Teamwork is secret to ZeroTo510 strong start
The Commercial Appeal
Jun 17, 2012
By James Dowd
Now that the inaugural medical device accelerator ZeroTo510 is in full swing -- innovators fronting six startups are meeting daily with mentors and trainers with the goal of getting U.S. Food and Drug Administration clearance for their products -- program directors credit the relatively smooth start thus far to their intentional decision to reach across the entrepreneurial aisle.
To ensure ZeroTo510's success in its first year, coordinators sought the advice and expertise of their counterparts at Seed Hatchery, a technology-based startup accelerator now in its second year and housed at EmergeMemphis.
Enlisting local entrepreneurs to help establish a solid foundation from which to launch the program offers twofold benefits, organizers contend, with the Memphis entrepreneurial ecosystem being strengthened in the process.
"The Seed Hatchery model can be adapted to fit any number of accelerators to reach entrepreneurs early in the process and position them for success," said Elizabeth Lemmonds, chief brand officer for LaunchYourCity. "It's a deliberate, proactive move to increase the number of companies and jobs here and will lead to creative retention."
To help foster collaboration, ZeroTo510 leaders regularly exchange ideas with Seed Hatchery coordinators and base many of their offerings on the established model.
That includes requiring participants to develop strong pitches for their products, undergo intensive training to prepare their companies for public launches and connecting the entrepreneurs with seasoned business professionals who monitor their progress.
"We decided to make Seed Hatchery part of our program in that we took the best practices from the tech world and applied those efficiency models to our accelerator," said Allan Daisley, director of innovation and sustainability initiatives for Memphis Bioworks Foundation. "We work well with them because we have a single overarching focus to generate critical growth in the area by creating more jobs. That ultimately increases the tax base and makes Memphis a place people want to come."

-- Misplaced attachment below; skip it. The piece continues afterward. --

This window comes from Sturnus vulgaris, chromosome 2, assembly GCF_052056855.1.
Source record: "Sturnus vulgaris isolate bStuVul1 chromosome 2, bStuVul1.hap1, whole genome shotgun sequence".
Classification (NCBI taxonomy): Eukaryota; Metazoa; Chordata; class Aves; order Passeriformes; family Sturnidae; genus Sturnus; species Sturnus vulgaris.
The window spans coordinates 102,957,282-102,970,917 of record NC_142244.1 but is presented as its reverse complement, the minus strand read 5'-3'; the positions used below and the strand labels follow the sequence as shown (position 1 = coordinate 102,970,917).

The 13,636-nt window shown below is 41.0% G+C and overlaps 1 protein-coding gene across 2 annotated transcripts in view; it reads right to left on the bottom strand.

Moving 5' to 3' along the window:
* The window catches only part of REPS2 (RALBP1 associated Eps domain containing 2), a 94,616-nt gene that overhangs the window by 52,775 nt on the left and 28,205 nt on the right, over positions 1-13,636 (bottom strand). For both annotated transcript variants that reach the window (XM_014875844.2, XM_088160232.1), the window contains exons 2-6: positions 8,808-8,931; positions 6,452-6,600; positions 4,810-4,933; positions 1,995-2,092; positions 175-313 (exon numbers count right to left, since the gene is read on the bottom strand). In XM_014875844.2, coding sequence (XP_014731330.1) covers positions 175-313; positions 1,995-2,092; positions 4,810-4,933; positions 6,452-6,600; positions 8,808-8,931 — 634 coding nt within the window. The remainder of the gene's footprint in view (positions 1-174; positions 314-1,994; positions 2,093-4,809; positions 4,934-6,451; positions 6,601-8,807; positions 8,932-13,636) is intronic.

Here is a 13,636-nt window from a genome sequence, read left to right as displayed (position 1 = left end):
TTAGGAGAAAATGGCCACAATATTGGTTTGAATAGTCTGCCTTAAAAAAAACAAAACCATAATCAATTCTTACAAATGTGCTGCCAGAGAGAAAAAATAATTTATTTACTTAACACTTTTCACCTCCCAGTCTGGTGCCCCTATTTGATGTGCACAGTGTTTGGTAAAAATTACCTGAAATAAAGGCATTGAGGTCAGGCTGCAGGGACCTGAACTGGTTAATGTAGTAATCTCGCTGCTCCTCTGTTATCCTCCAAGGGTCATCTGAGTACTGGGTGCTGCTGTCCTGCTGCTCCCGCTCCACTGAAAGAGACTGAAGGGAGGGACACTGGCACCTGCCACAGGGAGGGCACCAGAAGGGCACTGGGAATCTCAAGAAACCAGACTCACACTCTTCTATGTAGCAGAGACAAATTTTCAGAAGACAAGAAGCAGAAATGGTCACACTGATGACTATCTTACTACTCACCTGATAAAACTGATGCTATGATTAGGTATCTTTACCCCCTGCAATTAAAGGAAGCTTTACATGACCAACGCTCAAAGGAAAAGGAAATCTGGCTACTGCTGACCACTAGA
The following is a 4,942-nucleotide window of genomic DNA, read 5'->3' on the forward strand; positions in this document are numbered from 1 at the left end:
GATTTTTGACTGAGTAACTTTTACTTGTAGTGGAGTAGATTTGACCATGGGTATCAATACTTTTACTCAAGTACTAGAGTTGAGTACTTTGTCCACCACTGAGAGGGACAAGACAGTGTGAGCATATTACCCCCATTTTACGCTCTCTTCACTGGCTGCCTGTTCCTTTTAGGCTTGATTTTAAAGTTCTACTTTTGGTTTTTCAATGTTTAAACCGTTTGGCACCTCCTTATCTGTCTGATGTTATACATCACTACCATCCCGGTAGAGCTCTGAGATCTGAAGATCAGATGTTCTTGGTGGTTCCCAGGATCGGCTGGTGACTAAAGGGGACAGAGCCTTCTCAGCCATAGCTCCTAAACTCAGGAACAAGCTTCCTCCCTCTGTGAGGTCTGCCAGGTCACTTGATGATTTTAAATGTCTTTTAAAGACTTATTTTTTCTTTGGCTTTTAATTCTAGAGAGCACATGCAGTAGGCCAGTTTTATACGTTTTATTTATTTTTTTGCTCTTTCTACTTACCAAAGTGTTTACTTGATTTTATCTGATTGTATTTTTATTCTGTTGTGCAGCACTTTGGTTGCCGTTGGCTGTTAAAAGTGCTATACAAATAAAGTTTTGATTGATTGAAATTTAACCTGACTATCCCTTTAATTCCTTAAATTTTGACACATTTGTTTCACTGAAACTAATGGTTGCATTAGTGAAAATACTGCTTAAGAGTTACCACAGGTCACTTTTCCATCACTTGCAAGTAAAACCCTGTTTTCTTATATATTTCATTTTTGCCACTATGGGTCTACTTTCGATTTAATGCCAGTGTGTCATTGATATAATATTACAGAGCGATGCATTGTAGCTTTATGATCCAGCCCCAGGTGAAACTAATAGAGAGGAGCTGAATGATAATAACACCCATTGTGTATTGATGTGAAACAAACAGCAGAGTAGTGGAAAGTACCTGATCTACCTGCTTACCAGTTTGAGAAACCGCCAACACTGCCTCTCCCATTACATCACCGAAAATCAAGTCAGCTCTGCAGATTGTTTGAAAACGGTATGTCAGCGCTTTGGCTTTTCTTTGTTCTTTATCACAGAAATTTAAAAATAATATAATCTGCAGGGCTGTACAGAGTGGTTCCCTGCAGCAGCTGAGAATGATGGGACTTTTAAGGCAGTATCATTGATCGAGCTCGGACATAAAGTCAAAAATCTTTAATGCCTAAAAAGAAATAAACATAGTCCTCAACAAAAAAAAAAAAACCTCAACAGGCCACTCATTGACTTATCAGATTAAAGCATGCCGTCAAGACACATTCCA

Added Eric Mathews, interim executive director of business accelerator EmergeMemphis and a Seed Hatchery founder, "It's hard to create value in a vacuum. From the start, we decided to step back and swallow our egos and focus on creative exchanges. It's not about one startup program competing with another. It's about making an impact faster."
It's all part of what Daisley and Mathews call "co-opetition."
To achieve that, Mathews and members from his teams at EmergeMemphis and Seed Hatchery, along with local business executives, have been mentoring and training participants in the ZeroTo510 program. Mathews serves on the ZeroTo510 board, and he regularly attends training and product pitch sessions at the Bioworks site.
Similarly, leaders at Bioworks serve as Seed Hatchery mentors and make regular appearances at the accelerator's EmergeMemphis headquarters for professional and social gatherings.
There are also numerous social and networking activities to encourage participants to interact with one another and share their creative processes.
"There's cross-mentoring and constant collaboration with each iteration of these accelerators to see what works well and what we can do to make things even better," Daisley said. "We have separate boards and operations from Seed Hatchery, but parallel objectives."
Once the ZeroTo510 program wraps up its first season in a few weeks, participants will engage in a forum akin to Seed Hatchery's "Investor Day" that offers startup founders the opportunity to pitch their companies before a group of financiers in the hope of securing additional funding.
And organizers are optimistic about moving forward.
"We hear a lot about brain drain in Memphis, but this is creating brain gain," Mathews said. "The new explorers of the world are entrepreneurs, and we're proving that we have a sustainable community that will support them."